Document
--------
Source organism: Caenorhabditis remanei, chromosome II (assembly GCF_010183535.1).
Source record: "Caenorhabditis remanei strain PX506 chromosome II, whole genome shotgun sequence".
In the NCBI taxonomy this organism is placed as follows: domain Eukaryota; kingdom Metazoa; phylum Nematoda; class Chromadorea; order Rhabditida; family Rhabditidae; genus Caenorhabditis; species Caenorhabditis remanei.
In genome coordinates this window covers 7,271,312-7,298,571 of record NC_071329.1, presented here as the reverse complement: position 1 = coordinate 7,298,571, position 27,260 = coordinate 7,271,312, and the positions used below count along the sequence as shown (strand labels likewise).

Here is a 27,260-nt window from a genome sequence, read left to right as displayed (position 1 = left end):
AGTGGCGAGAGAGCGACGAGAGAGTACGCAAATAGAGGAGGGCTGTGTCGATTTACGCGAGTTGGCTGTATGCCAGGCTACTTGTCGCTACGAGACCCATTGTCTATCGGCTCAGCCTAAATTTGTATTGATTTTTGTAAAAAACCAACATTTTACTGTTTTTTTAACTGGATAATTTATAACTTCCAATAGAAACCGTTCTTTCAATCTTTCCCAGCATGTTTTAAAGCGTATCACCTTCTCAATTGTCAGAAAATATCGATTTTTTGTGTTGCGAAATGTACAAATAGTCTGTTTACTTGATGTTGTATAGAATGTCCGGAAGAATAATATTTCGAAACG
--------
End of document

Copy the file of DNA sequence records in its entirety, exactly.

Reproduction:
Source organism: Caenorhabditis remanei, chromosome II (assembly GCF_010183535.1).
Source record: "Caenorhabditis remanei strain PX506 chromosome II, whole genome shotgun sequence".
In the NCBI taxonomy this organism is placed as follows: domain Eukaryota; kingdom Metazoa; phylum Nematoda; class Chromadorea; order Rhabditida; family Rhabditidae; genus Caenorhabditis; species Caenorhabditis remanei.
In genome coordinates this window covers 7,271,312-7,298,571 of record NC_071329.1, presented here as the reverse complement: position 1 = coordinate 7,298,571, position 27,260 = coordinate 7,271,312, and the positions used below count along the sequence as shown (strand labels likewise).

Here is a 27,260-nt window from a genome sequence, read left to right as displayed (position 1 = left end):
AGTGGCGAGAGAGCGACGAGAGAGTACGCAAATAGAGGAGGGCTGTGTCGATTTACGCGAGTTGGCTGTATGCCAGGCTACTTGTCGCTACGAGACCCATTGTCTATCGGCTCAGCCTAAATTTGTATTGATTTTTGTAAAAAACCAACATTTTACTGTTTTTTTAACTGGATAATTTATAACTTCCAATAGAAACCGTTCTTTCAATCTTTCCCAGCATGTTTTAAAGCGTATCACCTTCTCAATTGTCAGAAAATATCGATTTTTTGTGTTGCGAAATGTACAAATAGTCTGTTTACTTGATGTTGTATAGAATGTCCGGAAGAATAATATTTCGAAACG